Based on the initial experience with screening, the screening strategy for depression was expanded to include information about depression status from ICD-9 claims diagnoses and from self-reported use of antidepressants. Approximately 10% of program participants had a claims diagnosis of depression during the year before program entry, a finding that is consistent with data from the current Medicare beneficiary survey and with other Medicare claims data.21 More than 15% of program participants reported the use of antidepressants. The addition of data about depression diagnoses and antidepressant use substantially improved our screening yield, increasing the proportions of participants with possible depression from 6.6% (for telephonic screening) and 13.6% (for mail screening) to 28.5% when all 3 methods were used.

We explored several screening strategies for this chronically ill Medicare population, and we recommend the following screening components based on our experience to date: (1) mail screen using the PHQ-2 (perhaps augmented by telephone screen in patients who do not return mail screens), (2) evaluation of self-reported antidepressant use during the prior year, and (3) assessment for participants with ICD-9 depression claims who have not been identified by 1 of the 2 prior methods. Using this approach, the number of participants who need a telephone screen would be small, and a group of staff who are well trained and experienced in telephonebased depression screening could be designated to perform such screens, which should decrease the variability of results.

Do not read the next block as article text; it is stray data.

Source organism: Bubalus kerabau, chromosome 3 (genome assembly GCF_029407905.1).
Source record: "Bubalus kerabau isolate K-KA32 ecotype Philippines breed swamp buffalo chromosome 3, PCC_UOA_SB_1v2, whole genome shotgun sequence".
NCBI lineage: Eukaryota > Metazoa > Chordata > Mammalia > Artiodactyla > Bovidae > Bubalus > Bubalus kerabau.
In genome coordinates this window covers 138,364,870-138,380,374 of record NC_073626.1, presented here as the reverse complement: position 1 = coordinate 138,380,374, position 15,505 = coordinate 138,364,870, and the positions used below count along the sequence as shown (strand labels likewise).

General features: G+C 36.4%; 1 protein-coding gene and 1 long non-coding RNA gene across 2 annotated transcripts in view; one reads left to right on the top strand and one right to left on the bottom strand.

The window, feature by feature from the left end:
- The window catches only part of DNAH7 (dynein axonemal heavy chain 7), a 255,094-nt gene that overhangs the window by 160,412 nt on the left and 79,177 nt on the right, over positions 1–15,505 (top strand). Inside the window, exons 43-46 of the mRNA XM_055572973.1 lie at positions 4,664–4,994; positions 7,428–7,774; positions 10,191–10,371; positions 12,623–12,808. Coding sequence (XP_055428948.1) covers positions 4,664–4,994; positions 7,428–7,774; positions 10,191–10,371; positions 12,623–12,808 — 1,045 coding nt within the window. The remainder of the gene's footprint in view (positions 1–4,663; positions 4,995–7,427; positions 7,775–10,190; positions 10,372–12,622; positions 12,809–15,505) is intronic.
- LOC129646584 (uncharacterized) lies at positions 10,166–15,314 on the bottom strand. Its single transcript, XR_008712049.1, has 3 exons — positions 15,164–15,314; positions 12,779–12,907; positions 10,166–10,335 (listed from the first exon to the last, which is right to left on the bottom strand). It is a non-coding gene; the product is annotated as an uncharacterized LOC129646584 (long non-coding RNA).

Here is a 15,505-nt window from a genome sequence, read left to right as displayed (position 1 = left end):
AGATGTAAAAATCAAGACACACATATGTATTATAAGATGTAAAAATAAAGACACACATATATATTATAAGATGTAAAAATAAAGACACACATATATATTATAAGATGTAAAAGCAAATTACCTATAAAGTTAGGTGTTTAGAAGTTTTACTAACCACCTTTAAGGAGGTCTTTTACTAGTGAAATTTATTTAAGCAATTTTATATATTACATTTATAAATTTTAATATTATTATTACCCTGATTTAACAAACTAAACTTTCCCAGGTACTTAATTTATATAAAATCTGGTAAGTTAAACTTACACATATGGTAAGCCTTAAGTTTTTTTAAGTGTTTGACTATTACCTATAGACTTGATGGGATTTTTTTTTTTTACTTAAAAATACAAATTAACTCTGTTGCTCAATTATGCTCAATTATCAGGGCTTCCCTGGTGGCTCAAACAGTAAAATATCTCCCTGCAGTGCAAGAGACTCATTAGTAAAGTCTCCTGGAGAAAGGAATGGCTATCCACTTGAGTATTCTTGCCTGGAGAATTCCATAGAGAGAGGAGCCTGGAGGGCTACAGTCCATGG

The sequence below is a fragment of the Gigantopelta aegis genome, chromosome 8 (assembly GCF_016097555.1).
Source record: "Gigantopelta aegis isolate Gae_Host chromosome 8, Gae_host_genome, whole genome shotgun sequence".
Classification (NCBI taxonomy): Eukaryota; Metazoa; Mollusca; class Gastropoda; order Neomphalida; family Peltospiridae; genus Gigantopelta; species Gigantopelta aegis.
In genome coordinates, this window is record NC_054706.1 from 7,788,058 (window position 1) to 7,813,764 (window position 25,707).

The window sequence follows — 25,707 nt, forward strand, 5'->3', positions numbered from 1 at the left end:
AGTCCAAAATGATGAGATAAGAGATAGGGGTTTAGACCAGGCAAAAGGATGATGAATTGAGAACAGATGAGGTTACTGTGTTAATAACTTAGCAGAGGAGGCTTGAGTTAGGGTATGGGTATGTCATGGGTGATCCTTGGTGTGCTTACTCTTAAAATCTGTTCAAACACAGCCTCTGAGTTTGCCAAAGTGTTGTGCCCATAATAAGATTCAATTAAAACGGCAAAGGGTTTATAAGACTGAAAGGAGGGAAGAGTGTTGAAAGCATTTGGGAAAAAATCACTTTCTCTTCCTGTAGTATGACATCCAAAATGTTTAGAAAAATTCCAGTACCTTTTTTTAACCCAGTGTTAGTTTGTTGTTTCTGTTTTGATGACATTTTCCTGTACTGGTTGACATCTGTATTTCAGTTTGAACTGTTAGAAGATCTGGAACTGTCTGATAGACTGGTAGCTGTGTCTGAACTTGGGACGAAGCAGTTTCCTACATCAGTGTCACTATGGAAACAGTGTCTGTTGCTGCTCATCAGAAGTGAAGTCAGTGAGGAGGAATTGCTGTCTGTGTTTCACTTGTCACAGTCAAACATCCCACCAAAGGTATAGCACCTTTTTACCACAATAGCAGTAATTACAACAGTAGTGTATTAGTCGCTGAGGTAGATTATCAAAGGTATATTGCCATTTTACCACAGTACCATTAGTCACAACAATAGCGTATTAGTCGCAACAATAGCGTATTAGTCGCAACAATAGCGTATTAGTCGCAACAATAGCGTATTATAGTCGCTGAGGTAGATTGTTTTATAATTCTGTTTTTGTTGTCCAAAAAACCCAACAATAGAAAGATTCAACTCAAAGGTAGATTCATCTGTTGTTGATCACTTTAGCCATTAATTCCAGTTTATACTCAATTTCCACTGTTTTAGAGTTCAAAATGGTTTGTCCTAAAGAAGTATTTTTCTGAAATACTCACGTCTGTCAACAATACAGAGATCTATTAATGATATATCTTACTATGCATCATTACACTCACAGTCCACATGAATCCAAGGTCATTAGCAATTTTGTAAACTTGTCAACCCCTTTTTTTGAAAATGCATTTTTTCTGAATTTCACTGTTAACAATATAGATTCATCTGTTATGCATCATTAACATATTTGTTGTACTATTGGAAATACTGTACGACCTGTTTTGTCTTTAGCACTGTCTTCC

There are limitations of this work. First, we do not report on the entire sample eligible for the GRH MHS program but only on the 14,902 participants for whom depression screening information (via the mDAT) was available. Second, we do not know the exact denominator of the mail screening sample but focus on the results of returned screens. However, when adjusted for sociodemographic and clinical differences between individuals screened in person versus by mail, the projected screener-positive rates for patients screened by mail increased. Third, the validity of the screening methods used may be limited, especially without a gold standard diagnosis for depression for comparison (eg, patients reporting the use of an antidepressant may be taking the medication for another indication, such as chronic pain).

It is important to note that screening and other case finding strategies are only the beginning of effective care management of depression. Depression screening and systematic feedback to providers alone have been shown to increase diagnosis rates but do not improve depression outcomes.22 On the other hand, screening combined with methods to improve exposure to effective treatment improves depression outcomes.23 This is why the US Preventive Services Task Force23 recommends routine screening for depression only if adequate mechanisms are in place to provide depression treatment. Effective programs for depression go beyond case finding and focus on the identification of patients who are not treated or are not effectively treated, as well as patients who are in treatment and are persistently depressed (eg, repeat screener positive). Future research will attempt to evaluate the effectiveness of depression treatment in the context of the MHS program.


1. Centers for Medicare & Medicaid Services. Medicare Health Support Overview. February 2008

. Accessed July 16, 2008.

2. McCall N, Bernard S. Evaluation of Phase I of Medicare Health Support (Formerly Voluntary Chronic Care Improvement) Pilot Program Under Traditional Fee-for-Service Medicare: Report to Congress. Washington, DC: RTI International; June 2007.

3. Katon WJ. Clinical and health services relationships between major depression, depressive symptoms, and general medical illness. Biol Psychiatry. 2003;54(3):216-226.

4. Lin EH, Katon W, Von Korff M, et al. Relationship of depression and diabetes self-care, medication adherence, and preventive care. Diabetes Care. 2004;27(9):2154-2160.

5. Unützer J. Diagnosis and treatment of older adults with depression in primary care. Biol Psychiatry. 2002;52(3):285-292.

6. Katon W, Unützer J, Fan MY, et al. Cost-effectiveness and net benefit of enhanced treatment of depression for older adults with diabetes and depression. Diabetes Care. 2006;29(2):265-270.